Which type of sander should I get next?

  • Advertise with us

« back to Power Tools, Hardware and Accessories forum

Forum topic by Rob posted 11-26-2015 04:01 AM 2399 views 0 times favorited 18 replies Add to Favorites Watch
View Rob 's profile


216 posts in 4551 days

11-26-2015 04:01 AM

Up until now I’ve only used a 1/4 sheet ROS for pretty much everything other than hand sanding. From time to time I think that it would be handy to simply hold the item against a flat sanding surface though. I get by with putting a sheet on a flat surface and moving my work piece back and forth, but I’m starting to batch out projects and would like to pick up the pace a bit. Anyway, I see mounted belt sanders; large disc sanders, strip sanders, drum sanders, etc. I’m sure each of these are ideal for certain things and maybe will come to my shop in time, but for now I will just be adding one so I was wondering what would be the most versatile route to go. Also if there are any particular brands/models I should look for or avoid that would also be helpful.

If it matters what I’ll be using this for… Recently I made a dozen or so frames at once and splined all the miters. After trimming them on the bandsaw it was a lot of work getting them flush with my ROS. I’m also thinking about doing a lot of box joints in the near future and I thought it would be useful for that as well.

18 replies so far

View Karamba's profile


116 posts in 1820 days

#1 posted 11-26-2015 04:19 AM

View Rob 's profile


216 posts in 4551 days

#2 posted 11-26-2015 05:13 AM

Did that. You get a lot of comparisons of hand sanders. I want to compare fixed sanders. As I said, there are lots of types that I’m aware of and yet I could google the hell out it but I am very busy and just want someone to point me to such and such that they recommend based on their actual experience. I thought this was the place for that kind of thing last time I checked.

View ElChe's profile


630 posts in 2220 days

#3 posted 11-26-2015 05:21 AM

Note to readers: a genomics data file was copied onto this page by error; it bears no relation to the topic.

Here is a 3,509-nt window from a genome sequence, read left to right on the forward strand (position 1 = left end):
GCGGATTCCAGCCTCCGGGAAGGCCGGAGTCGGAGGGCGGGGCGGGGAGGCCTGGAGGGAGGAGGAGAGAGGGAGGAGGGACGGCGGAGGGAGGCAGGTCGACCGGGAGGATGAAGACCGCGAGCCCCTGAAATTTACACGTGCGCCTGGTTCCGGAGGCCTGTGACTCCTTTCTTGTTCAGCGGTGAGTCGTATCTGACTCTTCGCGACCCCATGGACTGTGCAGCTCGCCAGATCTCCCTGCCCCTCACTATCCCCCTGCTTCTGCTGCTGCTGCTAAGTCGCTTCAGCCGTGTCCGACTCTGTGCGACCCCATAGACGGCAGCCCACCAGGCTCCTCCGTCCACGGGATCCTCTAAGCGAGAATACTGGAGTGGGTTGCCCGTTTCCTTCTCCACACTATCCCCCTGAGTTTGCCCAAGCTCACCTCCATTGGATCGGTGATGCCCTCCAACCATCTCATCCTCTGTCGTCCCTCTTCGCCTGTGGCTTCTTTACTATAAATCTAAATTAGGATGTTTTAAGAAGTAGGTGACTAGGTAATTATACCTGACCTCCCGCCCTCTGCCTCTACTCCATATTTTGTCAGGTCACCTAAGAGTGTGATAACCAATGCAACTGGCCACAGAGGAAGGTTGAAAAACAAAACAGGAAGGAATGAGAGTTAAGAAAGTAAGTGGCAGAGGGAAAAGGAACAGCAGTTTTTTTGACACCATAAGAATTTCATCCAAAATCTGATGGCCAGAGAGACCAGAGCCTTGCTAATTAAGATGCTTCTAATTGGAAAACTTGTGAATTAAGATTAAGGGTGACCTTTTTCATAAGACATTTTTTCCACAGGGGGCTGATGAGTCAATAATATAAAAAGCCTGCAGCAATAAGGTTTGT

A drum sander is one of the most used Sanders in my shop. It is a Performax 16-32. Easy to run multiple pieces through it. Not meant for dimensioning although i do use it that way for wider panels. Next in line is a random orbit oscillating sander. Next is a spindle sander for curves. I have a belt sander that sits on a shelf as I’m too dumb to figure out how to use it without gouging wood.

-- Tom - Measure twice cut once. Then measure again. Curse. Fudge.

View oldnovice's profile


7667 posts in 4251 days

#4 posted 11-26-2015 07:00 AM

In my shop work I have used one of three ROS (either of my 1/4 sheet or my 1/2 sheet), my 4”×24” belt/disk sander, a Bosch handheld belt sander, sanding sheets double stuck to steel plates or chunks of Formica covered counter top, sponge sanding blocks, 3M 1/2 sheet manual sander, and probably some I forgot I have used!

In summary, I use what best suits the task!

I would really like a drum sander but I don’t have the room or money. I used a Performax machine at the Sawdust shop (a club one can join, buy time on machines by the hour or day or week) and that is a nice machine.

-- "It's fine in practise but it will never work in theory"

View JohnStevens's profile


22 posts in 3841 days

#5 posted 11-26-2015 08:26 AM

Wow, big topic. Sounds like you’re asking 2 different questions. Sounds like you want a hand sander of some kind for the most part, but need a wider drum sander occasionally. For the hand sander, I’d get a Festool ETS 125 (5” ROS). Love mine, use it all the time. They have a new, more powerful, lower profile version out now (called EC). But it’s almost twice the price. You’ll probably use it 60-70% off the time.

For the frames you were talking about, the Jet 16-32 drum sander is a MUST!! Love that one too! I can sand flat highly figured wood without the threat of tear out. I can sand picture frames no problem. I can also sand small items that would never go through a planner. (FYI, Woodcraft has them at 15% off through Nov. 30!!)

Good luck in your quest!

-- "I'll show you my tenon if you show me your mortise!"

View Robert's profile


4052 posts in 2364 days

#6 posted 11-26-2015 11:41 AM

Not a recommendation, just a perspective: I use a handplane and the only sanding I do is by hand.